The true extent of what was in those files has never been disclosed. The likelihood is that they revealed a far longer and more incriminating series of contacts between Edward and the Germans dating from before he actually became king.
And the reason that we don’t know for sure how far his treachery extended is that it was Anthony Blunt who was in charge of the operation to locate and retrieve the German files.
As Allied forces were rolling up the last German resistance before reaching Berlin, Blunt, serving as an officer in MI5, was sent to Germany, along with Sir Owen Morshead, the keeper of the royal archives at Windsor Castle.
Their destination was a brooding 19th century edifice, the Friedrichshof, one of a number of castles near Frankfurt owned by the Hesse branch of the royal family who were distant cousins of George VI. They carried a letter from the King underlining that the mission was on his behalf.
Their cover story was that they wanted to retrieve correspondence between Queen Victoria and her Hesse relatives. This was patently false: The idea that in the middle of a still-active battlefield it was vital to recover a 19th century archive was risible.
As we have already seen in The Crown, the real objective, all of the communications between the Duke of Windsor and the Nazis, had been transferred to microfilm and were, literally, unearthed: they were found buried in a culvert.
When Blunt returned to London with this cache he was almost immediately given the job of Surveyor of the King’s Pictures, an appointment good for life that also established his authority as an art expert. Whatever it was that Blunt and Morshead found in Germany never saw the light of day.
Blunt was not exactly an outsider. He was a third cousin of George VI’s Queen Elizabeth, subsequently the Queen Mother to Elizabeth II, and over the years became a family favorite. Among this family with little interest or knowledge of art, he was more valued by them as a witty raconteur on contemporary events. Presumably his messages to Moscow were more penetrating.
At Cambridge Blunt had been among a group of openly gay aesthetes who, because of their social status, were relatively immune from any risk of prosecution for what was then a criminal activity. He remained in this charmed circle while betraying his country in the war—and now, even after being discovered as the Fourth Man, his immunity remained secure.
This was in stark contrast to the fate of a man who was as single-handedly responsible for winning the war as anyone: Alan Turing, the computer pioneer who cracked the German Enigma codes.
In 1952 Turing confessed to police that he was having an affair with a much younger man and was charged under the draconian terms of “Gross indecency contrary to Section 11 of the Criminal Law Act of 1885.”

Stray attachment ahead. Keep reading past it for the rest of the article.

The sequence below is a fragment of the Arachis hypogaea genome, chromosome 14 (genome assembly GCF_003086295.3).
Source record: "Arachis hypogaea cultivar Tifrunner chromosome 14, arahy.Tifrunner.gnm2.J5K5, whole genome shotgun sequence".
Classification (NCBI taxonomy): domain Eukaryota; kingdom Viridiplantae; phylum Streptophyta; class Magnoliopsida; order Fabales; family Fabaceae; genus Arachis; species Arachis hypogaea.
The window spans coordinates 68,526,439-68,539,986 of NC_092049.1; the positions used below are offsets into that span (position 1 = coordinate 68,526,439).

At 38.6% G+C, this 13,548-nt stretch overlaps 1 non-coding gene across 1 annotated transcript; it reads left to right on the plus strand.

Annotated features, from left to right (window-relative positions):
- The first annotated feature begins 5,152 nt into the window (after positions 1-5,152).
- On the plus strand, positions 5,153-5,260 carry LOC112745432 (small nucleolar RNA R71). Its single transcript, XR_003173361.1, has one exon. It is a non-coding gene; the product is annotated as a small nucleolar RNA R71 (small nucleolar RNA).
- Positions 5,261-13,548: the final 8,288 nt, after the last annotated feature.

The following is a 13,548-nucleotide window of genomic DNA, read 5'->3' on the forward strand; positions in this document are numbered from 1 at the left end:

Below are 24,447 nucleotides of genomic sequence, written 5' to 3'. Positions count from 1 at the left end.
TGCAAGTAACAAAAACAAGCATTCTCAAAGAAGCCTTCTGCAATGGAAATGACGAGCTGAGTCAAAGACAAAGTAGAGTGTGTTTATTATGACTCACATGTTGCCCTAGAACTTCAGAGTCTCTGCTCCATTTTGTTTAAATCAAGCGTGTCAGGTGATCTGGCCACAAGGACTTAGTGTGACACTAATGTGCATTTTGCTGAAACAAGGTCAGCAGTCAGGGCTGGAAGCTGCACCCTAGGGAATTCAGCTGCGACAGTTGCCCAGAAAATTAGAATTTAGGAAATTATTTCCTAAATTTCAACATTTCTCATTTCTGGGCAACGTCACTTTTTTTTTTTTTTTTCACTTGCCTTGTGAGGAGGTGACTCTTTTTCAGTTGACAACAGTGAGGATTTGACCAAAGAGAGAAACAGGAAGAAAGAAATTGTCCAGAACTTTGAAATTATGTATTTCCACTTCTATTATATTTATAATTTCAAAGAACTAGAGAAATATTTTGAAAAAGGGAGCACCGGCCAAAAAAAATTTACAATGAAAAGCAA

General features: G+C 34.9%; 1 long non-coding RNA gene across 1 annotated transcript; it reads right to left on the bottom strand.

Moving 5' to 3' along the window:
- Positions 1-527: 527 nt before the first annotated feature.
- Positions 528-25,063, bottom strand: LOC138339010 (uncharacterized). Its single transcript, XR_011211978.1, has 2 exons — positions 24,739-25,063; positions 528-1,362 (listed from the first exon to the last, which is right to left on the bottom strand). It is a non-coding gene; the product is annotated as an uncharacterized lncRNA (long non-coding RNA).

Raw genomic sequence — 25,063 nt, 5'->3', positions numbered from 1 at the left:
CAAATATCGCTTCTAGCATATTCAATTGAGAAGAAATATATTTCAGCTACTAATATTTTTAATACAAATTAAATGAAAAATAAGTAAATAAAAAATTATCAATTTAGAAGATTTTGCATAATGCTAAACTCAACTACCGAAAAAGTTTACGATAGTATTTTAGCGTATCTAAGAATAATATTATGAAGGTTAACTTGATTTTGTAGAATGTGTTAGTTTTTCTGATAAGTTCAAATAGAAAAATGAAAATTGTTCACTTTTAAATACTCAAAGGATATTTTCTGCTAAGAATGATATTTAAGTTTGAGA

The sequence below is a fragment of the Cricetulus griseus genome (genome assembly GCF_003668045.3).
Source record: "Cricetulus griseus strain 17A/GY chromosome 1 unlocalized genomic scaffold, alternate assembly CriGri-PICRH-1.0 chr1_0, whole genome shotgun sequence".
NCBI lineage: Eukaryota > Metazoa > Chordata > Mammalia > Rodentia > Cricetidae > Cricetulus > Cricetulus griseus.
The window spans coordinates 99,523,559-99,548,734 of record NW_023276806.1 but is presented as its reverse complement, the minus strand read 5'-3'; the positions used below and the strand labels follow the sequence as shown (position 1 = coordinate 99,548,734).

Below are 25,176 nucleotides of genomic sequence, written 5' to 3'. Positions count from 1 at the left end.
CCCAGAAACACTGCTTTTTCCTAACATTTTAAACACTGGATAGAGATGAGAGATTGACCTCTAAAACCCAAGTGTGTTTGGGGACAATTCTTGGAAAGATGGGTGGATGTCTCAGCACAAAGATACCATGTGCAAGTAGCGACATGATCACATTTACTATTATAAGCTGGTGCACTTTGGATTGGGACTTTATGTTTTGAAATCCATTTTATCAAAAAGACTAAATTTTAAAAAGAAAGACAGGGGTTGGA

Between 1931 and 1951 there was a five-fold increase in these prosecutions. After barbarous treatment that included being injected with male hormones Turing committed suicide in 1954 by eating a cyanide-laced apple.
The treatment of Blunt, on the other hand, reflected an outrageous double standard that protected the privileged classes. The Queen’s private secretary, Sir Michael Adeane, told Blunt’s interrogators that the Queen “has been fully informed about Sir Anthony, and is quite content for him to be dealt with in any way that gets at the truth.”
That was carefully disingenuous. What category of truth was involved? It seems obvious that there was a clear quid pro quo: Blunt would stay silent on the German files in return for being left in place.
Indeed, his MI5 interrogators were specifically warned off from probing Blunt’s mission to Germany. And the small group that now had knowledge of Blunt’s treachery did not, incredibly, include the prime minister at the time, Sir Alec Douglas Home.
It was not until 15 years later, when another prime minister, Margaret Thatcher, learned of the secret pact that left Blunt at the palace that he was finally outed—by Thatcher herself in a statement to parliament in which she described him as “repugnant and contemptible.”
Responding to the public outcry the Queen finally removed Blunt from his post and stripped him of his knighthood. There was a cascade of abuse from the newspapers including an outbreak of rabid homophobia. The editor of the Sunday Express called him “a treacherous communist poof.”
For the last years of his life Blunt became a virtual recluse. He died in 1983 at the age of 75.
In The Crown—if they complete the story—that lies still far ahead, in the fourth series.